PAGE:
Sensory Deprivation: A Case Study

It’s often said that promotional products are the only advertising medium that appeals to all five senses. In this blog, we explore what that really means and why it’s so important.

Sensory Deprivation: A Case Study

In the promo industry, we often discuss how promotional products are the only advertising medium that appeals to all five senses. It is a badge of honor and is commonly associated with the standard elevator pitch about the industry. But what does it mean to appeal to all the senses and just how important is it? Sometimes to understand why something is valuable to us, especially when it is commonplace, it must be removed from our routine; in other words, we must be deprived of it.

A Sensory Experience

One of my favorite places to work outside of the office or the home is at a local coffee shop. I have found myself seeking out locally owned, small, craft coffee establishments throughout my travel. But like many things in our regular lives, I took these opportunities for granted prior to the onset of the pandemic. This week, for the first time since the start of the pandemic, I returned to my favorite local coffee establishment. Mask-donned, sanitizer in tow, I was ready to sit and work in an environment other than my makeshift home-office.

It was not until I ordered, sat down at a freshly sanitized table, and began to work that it hit me. I was experiencing a sense of elation and joy that I hadn’t experienced in some time. But why? Why in such a common setting was this happening? Then I realized, I was experiencing a multi-sensory situation that only deprivation could have made so visceral. 

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Touch

There is an indescribable joy of holding a coffee cup, a real coffee cup – not one made of paper but of ceramic. The weight, the feel, the variety of its design, and even its color all creates an appeal and a sensory experience.

Smell

Even those that do not like coffee I suspect can appreciate the smell of a coffee house. The mix of roasted beans and sugary pastries is unforgettable and yet, I had forgotten.

Taste

Needless to say, if you like coffee, you will get this one. If you don’t like coffee, are you okay? Should we talk? 

Sight

I am continually amazed that coffee shops, which all provide a very similar product, can be so unique. Some are bright and energetic; some are tranquil and serene. We have become all too aware that our favorite locations look different these days, if we can enter them at all. I was happy that the coffee shop still looked like the coffee shop.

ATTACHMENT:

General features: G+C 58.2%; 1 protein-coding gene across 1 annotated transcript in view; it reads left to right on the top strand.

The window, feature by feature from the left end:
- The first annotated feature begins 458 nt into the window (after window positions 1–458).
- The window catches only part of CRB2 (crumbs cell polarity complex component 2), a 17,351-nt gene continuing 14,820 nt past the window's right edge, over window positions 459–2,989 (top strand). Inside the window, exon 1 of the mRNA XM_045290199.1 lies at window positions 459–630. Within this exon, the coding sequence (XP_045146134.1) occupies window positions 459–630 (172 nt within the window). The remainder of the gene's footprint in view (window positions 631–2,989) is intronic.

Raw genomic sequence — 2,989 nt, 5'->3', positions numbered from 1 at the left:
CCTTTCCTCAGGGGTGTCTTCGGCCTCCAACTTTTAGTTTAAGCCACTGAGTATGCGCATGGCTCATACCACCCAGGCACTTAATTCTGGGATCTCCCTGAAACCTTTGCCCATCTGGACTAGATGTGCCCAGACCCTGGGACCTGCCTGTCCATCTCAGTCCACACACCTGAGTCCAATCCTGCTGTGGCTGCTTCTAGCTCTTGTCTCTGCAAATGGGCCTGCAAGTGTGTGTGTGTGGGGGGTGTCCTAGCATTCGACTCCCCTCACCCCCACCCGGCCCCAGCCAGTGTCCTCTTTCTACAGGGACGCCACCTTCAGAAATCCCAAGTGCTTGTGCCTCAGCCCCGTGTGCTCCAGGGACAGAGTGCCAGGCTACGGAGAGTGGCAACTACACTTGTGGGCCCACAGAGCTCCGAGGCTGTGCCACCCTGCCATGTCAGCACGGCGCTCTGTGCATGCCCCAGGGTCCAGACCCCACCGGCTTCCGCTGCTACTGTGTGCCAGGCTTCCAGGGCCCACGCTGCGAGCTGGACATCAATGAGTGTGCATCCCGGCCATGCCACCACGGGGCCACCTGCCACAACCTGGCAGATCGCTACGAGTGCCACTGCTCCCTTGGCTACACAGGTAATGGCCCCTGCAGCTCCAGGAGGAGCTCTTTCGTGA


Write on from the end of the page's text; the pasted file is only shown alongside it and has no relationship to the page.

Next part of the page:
Sound

Stay with me on this one, but I find something indescribable about the melodic tones of bad coffee house music, the hiss of the espresso machines, and the clink of the cup against the saucer. The sound, good or bad, is part of the experience. It rounds out the multi-sensory impact.

Sensory Experience in the Promo Industry

So, why is this so important for our industry and at this point in history? Like you, most people are deprived of certain sensory experiences in their lives because of the global situation we find ourselves in. The unfortunate truth is that most of us don’t realize that we are being deprived because our new routines have become so usual. 

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The promo industry, and those who advocate for it, have the power to provide marketing in a multi-sensory way. In our now increasingly digital world, branding by sight and sound continues to expand while other senses suffer. But we can work to change this. For example, print media including magazines, books, and newspapers, is making a huge comeback. Why? People crave that which they do not have, and in the modern era we lack many of the sensory experiences that have been replaced by the digital. This is an indication that we all can apply moving forward – and a sign of the transformative power of sensory experience.

by Seth Barnett, VP Content Development

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